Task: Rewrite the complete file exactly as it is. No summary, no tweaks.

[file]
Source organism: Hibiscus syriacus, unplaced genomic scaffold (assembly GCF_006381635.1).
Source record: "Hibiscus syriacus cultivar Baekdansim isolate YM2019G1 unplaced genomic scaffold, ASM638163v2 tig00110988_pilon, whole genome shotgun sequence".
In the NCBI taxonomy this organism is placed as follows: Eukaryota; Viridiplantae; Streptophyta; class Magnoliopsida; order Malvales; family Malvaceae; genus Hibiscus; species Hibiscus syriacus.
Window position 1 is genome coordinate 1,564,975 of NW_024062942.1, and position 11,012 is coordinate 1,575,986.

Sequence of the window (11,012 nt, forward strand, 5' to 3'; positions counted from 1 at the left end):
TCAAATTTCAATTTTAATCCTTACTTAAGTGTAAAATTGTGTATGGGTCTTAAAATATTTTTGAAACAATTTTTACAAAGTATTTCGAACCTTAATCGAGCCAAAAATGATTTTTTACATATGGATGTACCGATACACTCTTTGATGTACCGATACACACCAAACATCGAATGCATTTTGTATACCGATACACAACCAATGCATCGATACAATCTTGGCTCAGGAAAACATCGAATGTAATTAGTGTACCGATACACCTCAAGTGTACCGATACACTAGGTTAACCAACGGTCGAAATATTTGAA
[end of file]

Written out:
Source organism: Hibiscus syriacus, unplaced genomic scaffold (assembly GCF_006381635.1).
Source record: "Hibiscus syriacus cultivar Baekdansim isolate YM2019G1 unplaced genomic scaffold, ASM638163v2 tig00110988_pilon, whole genome shotgun sequence".
In the NCBI taxonomy this organism is placed as follows: Eukaryota; Viridiplantae; Streptophyta; class Magnoliopsida; order Malvales; family Malvaceae; genus Hibiscus; species Hibiscus syriacus.
Window position 1 is genome coordinate 1,564,975 of NW_024062942.1, and position 11,012 is coordinate 1,575,986.

Sequence of the window (11,012 nt, forward strand, 5' to 3'; positions counted from 1 at the left end):
TCAAATTTCAATTTTAATCCTTACTTAAGTGTAAAATTGTGTATGGGTCTTAAAATATTTTTGAAACAATTTTTACAAAGTATTTCGAACCTTAATCGAGCCAAAAATGATTTTTTACATATGGATGTACCGATACACTCTTTGATGTACCGATACACACCAAACATCGAATGCATTTTGTATACCGATACACAACCAATGCATCGATACAATCTTGGCTCAGGAAAACATCGAATGTAATTAGTGTACCGATACACCTCAAGTGTACCGATACACTAGGTTAACCAACGGTCGAAATATTTGAA